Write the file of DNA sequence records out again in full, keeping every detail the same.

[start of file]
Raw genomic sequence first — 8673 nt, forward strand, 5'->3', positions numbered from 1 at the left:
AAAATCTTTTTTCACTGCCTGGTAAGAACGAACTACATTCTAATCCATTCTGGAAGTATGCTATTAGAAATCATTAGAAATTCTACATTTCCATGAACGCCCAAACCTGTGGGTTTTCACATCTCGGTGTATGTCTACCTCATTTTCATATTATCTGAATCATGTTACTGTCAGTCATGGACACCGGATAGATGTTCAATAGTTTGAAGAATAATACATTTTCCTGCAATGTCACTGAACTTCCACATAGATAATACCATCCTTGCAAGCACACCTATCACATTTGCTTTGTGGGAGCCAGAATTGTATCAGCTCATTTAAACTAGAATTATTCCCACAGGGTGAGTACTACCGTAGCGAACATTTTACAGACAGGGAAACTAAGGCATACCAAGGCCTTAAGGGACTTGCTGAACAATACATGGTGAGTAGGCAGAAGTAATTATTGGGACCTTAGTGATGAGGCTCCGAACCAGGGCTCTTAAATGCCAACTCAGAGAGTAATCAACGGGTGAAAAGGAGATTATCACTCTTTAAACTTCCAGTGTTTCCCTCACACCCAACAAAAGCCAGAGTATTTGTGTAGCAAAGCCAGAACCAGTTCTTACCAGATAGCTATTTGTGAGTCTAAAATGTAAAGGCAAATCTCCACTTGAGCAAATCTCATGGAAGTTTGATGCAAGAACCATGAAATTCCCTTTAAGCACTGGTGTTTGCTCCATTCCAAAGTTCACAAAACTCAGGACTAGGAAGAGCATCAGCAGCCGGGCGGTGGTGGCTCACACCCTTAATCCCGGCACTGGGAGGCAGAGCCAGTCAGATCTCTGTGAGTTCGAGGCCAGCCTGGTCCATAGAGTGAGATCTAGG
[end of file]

Raw genomic sequence first — 8673 nt, forward strand, 5'->3', positions numbered from 1 at the left:
AAAATCTTTTTTCACTGCCTGGTAAGAACGAACTACATTCTAATCCATTCTGGAAGTATGCTATTAGAAATCATTAGAAATTCTACATTTCCATGAACGCCCAAACCTGTGGGTTTTCACATCTCGGTGTATGTCTACCTCATTTTCATATTATCTGAATCATGTTACTGTCAGTCATGGACACCGGATAGATGTTCAATAGTTTGAAGAATAATACATTTTCCTGCAATGTCACTGAACTTCCACATAGATAATACCATCCTTGCAAGCACACCTATCACATTTGCTTTGTGGGAGCCAGAATTGTATCAGCTCATTTAAACTAGAATTATTCCCACAGGGTGAGTACTACCGTAGCGAACATTTTACAGACAGGGAAACTAAGGCATACCAAGGCCTTAAGGGACTTGCTGAACAATACATGGTGAGTAGGCAGAAGTAATTATTGGGACCTTAGTGATGAGGCTCCGAACCAGGGCTCTTAAATGCCAACTCAGAGAGTAATCAACGGGTGAAAAGGAGATTATCACTCTTTAAACTTCCAGTGTTTCCCTCACACCCAACAAAAGCCAGAGTATTTGTGTAGCAAAGCCAGAACCAGTTCTTACCAGATAGCTATTTGTGAGTCTAAAATGTAAAGGCAAATCTCCACTTGAGCAAATCTCATGGAAGTTTGATGCAAGAACCATGAAATTCCCTTTAAGCACTGGTGTTTGCTCCATTCCAAAGTTCACAAAACTCAGGACTAGGAAGAGCATCAGCAGCCGGGCGGTGGTGGCTCACACCCTTAATCCCGGCACTGGGAGGCAGAGCCAGTCAGATCTCTGTGAGTTCGAGGCCAGCCTGGTCCATAGAGTGAGATCTAGG